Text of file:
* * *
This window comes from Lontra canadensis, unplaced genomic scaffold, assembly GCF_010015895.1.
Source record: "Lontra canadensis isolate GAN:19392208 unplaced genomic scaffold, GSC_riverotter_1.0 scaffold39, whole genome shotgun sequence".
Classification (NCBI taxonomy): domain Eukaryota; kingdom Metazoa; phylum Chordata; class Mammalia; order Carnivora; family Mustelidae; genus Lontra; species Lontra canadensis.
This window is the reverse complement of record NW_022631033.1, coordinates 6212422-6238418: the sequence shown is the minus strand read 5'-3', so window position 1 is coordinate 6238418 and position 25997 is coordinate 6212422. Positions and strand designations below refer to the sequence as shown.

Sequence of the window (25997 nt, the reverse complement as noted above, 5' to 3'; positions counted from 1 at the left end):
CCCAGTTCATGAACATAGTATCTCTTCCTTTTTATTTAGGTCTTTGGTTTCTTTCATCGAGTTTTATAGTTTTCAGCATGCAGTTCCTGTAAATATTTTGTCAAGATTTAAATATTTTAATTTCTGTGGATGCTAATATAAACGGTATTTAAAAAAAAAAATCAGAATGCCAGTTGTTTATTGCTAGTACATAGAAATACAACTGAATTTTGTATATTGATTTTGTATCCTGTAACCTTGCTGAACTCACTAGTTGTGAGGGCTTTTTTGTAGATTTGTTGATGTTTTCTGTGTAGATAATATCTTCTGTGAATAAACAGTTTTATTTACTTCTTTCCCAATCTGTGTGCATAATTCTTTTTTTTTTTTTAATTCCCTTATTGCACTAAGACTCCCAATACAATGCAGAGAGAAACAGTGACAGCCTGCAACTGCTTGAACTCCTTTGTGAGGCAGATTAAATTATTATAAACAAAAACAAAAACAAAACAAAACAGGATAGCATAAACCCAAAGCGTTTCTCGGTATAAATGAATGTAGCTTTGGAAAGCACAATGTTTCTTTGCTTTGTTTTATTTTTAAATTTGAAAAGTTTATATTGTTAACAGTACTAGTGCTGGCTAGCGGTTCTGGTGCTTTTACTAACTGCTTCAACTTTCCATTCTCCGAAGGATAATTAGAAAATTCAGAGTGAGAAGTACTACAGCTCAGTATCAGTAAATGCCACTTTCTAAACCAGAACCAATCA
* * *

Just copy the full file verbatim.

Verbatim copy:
This window comes from Lontra canadensis, unplaced genomic scaffold, assembly GCF_010015895.1.
Source record: "Lontra canadensis isolate GAN:19392208 unplaced genomic scaffold, GSC_riverotter_1.0 scaffold39, whole genome shotgun sequence".
Classification (NCBI taxonomy): domain Eukaryota; kingdom Metazoa; phylum Chordata; class Mammalia; order Carnivora; family Mustelidae; genus Lontra; species Lontra canadensis.
This window is the reverse complement of record NW_022631033.1, coordinates 6212422-6238418: the sequence shown is the minus strand read 5'-3', so window position 1 is coordinate 6238418 and position 25997 is coordinate 6212422. Positions and strand designations below refer to the sequence as shown.

Sequence of the window (25997 nt, the reverse complement as noted above, 5' to 3'; positions counted from 1 at the left end):
CCCAGTTCATGAACATAGTATCTCTTCCTTTTTATTTAGGTCTTTGGTTTCTTTCATCGAGTTTTATAGTTTTCAGCATGCAGTTCCTGTAAATATTTTGTCAAGATTTAAATATTTTAATTTCTGTGGATGCTAATATAAACGGTATTTAAAAAAAAAAATCAGAATGCCAGTTGTTTATTGCTAGTACATAGAAATACAACTGAATTTTGTATATTGATTTTGTATCCTGTAACCTTGCTGAACTCACTAGTTGTGAGGGCTTTTTTGTAGATTTGTTGATGTTTTCTGTGTAGATAATATCTTCTGTGAATAAACAGTTTTATTTACTTCTTTCCCAATCTGTGTGCATAATTCTTTTTTTTTTTTTAATTCCCTTATTGCACTAAGACTCCCAATACAATGCAGAGAGAAACAGTGACAGCCTGCAACTGCTTGAACTCCTTTGTGAGGCAGATTAAATTATTATAAACAAAAACAAAAACAAAACAAAACAGGATAGCATAAACCCAAAGCGTTTCTCGGTATAAATGAATGTAGCTTTGGAAAGCACAATGTTTCTTTGCTTTGTTTTATTTTTAAATTTGAAAAGTTTATATTGTTAACAGTACTAGTGCTGGCTAGCGGTTCTGGTGCTTTTACTAACTGCTTCAACTTTCCATTCTCCGAAGGATAATTAGAAAATTCAGAGTGAGAAGTACTACAGCTCAGTATCAGTAAATGCCACTTTCTAAACCAGAACCAATCA